The association of a paraprofessional home visiting intervention with lower child maltreatment rates in First Nation families in Canada: A population-based retrospective cohort study

Mariette Chartier, et al - Children and Youth Services Review



The Families First Home Visiting (FFHV) program aims to enhance parenting skills and strengthen relationships between parents and their children. Previous research found FFHV to be effective at decreasing child maltreatment in the general population of Manitoba, but whether it is beneficial specifically for First Nation families has not yet been investigated.


De-identified home visiting program data from 4010 First Nation families with children born 2003–2009 were linked to population-based administrative data housed at the Manitoba Centre for Health Policy. We applied inverse probability of treatment weights to adjust for confounders related to enrollment in FFHV, and then compared rates of children taken into care of child welfare, maltreatment-related hospitalization, and children witnessing or being a victim of a crime in FFHV-enrolled families to rates in families eligible for but not enrolled in FFHV.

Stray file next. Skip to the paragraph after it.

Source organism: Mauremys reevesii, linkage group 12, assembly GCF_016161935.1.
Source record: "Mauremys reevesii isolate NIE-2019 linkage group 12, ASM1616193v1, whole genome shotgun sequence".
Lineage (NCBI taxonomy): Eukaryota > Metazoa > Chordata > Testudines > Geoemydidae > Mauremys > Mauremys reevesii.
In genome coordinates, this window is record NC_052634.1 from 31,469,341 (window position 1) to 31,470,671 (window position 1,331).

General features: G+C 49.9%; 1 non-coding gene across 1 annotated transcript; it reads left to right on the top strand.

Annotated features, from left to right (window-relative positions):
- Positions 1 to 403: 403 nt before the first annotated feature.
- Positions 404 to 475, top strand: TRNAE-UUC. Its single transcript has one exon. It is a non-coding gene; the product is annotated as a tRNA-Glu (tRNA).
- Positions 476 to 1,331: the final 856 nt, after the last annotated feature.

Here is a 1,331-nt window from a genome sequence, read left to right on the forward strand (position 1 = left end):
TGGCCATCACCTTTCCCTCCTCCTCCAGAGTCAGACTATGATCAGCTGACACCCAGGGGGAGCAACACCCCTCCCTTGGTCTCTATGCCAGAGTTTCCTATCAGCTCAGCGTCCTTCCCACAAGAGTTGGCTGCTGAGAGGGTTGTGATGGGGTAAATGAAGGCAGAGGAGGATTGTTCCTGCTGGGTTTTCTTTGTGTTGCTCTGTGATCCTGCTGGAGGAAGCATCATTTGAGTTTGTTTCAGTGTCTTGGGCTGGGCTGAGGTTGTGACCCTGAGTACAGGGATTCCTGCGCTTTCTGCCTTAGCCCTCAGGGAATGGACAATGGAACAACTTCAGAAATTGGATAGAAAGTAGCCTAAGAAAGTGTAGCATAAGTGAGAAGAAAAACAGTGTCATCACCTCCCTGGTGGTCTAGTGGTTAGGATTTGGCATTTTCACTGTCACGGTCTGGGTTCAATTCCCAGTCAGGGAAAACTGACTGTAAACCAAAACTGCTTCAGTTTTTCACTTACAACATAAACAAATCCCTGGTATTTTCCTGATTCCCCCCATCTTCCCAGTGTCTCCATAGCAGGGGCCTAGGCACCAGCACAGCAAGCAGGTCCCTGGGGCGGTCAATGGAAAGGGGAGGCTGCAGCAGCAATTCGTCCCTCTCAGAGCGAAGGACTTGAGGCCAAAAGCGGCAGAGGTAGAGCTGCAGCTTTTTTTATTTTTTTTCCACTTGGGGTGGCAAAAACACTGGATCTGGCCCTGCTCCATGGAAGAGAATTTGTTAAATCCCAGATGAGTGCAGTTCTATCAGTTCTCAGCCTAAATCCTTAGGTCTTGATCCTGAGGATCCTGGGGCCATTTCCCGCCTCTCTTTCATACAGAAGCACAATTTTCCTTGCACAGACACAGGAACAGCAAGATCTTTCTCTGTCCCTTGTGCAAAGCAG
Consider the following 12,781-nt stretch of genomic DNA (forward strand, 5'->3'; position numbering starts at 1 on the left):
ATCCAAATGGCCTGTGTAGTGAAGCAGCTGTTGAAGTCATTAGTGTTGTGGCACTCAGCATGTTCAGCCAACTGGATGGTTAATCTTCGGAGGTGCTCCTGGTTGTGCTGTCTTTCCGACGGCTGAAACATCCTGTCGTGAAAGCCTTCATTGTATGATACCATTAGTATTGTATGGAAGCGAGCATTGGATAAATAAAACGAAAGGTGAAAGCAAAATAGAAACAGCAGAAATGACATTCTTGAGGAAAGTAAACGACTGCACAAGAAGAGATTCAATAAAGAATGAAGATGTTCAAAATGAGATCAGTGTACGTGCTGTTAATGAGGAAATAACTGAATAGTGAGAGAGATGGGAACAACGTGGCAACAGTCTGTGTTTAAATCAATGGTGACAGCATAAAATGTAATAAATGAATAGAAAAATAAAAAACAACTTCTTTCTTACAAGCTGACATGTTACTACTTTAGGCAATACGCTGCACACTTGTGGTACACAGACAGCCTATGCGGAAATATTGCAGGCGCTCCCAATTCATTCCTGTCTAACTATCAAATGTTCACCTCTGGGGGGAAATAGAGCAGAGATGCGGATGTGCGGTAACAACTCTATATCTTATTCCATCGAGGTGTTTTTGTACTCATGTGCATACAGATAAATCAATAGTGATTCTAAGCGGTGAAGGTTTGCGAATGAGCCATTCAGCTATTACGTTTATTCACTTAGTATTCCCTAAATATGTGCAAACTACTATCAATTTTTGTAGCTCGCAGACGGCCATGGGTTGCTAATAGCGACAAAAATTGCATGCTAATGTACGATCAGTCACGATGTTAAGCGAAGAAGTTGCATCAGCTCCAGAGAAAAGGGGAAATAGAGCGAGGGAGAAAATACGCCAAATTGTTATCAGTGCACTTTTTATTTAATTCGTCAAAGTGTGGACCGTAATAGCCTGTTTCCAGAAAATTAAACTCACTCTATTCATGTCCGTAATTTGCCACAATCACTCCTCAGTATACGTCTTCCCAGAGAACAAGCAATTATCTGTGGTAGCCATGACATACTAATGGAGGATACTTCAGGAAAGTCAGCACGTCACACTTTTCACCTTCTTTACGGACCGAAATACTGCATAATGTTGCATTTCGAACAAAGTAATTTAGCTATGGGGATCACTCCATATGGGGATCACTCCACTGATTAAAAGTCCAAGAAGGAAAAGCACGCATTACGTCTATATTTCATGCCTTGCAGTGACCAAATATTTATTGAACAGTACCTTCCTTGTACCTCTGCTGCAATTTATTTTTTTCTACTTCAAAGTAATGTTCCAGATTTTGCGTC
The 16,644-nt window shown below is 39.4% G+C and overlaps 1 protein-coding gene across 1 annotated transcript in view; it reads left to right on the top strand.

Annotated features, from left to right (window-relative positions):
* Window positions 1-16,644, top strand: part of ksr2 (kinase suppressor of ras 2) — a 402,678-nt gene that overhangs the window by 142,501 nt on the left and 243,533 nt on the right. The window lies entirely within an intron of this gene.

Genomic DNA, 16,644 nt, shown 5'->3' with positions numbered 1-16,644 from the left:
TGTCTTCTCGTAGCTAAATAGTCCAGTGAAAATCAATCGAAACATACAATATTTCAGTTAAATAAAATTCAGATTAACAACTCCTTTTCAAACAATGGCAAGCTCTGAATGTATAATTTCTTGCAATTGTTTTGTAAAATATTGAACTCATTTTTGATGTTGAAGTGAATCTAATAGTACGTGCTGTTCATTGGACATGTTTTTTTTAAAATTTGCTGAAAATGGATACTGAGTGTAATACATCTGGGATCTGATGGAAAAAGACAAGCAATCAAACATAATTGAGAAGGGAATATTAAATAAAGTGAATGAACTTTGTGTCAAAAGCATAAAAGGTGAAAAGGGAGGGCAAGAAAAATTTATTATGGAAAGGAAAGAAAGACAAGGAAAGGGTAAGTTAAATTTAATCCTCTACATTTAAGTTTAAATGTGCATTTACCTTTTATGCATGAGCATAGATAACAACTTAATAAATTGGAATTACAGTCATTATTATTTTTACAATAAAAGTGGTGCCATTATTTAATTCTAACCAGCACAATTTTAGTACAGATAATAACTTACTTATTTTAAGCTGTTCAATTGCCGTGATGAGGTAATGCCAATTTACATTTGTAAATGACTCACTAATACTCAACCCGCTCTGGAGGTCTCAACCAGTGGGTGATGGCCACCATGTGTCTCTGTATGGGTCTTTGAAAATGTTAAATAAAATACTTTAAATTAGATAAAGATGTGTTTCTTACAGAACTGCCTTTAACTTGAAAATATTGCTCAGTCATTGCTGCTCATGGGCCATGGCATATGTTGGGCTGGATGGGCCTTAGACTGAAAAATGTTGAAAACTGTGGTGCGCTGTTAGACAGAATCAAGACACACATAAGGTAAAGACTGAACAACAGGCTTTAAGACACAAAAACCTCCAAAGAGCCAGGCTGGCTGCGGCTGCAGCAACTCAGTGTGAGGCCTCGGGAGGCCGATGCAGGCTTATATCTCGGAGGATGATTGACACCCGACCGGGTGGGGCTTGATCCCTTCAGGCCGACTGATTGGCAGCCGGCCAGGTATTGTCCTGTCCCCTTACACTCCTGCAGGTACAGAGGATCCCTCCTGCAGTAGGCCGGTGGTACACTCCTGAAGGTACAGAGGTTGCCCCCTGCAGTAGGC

FFHV enrollment was associated with lower rates of children being taken into care before the age of 1 (adjusted Risk Ratio [aRR] 0.687; 95% Confidence Interval [CI] 0.576–0.819) and age 2 (aRR 0.763; 95% CI 0.611–0.881), lower rates of hospitalization for maltreatment-related injuries by age 3 (aRR 0.429; 95% CI 0.187–0.983), and lower rates of children witnessing or being a victim of a crime (aRR 0.591; 95% CI 0.385–0.907).


Families enrolled in FFHV had lower rates of maltreatment-related indicators compared to families eligible for but not enrolled in the program. Strategies for increasing enrollment through partnerships with First Nation organizations are recommended.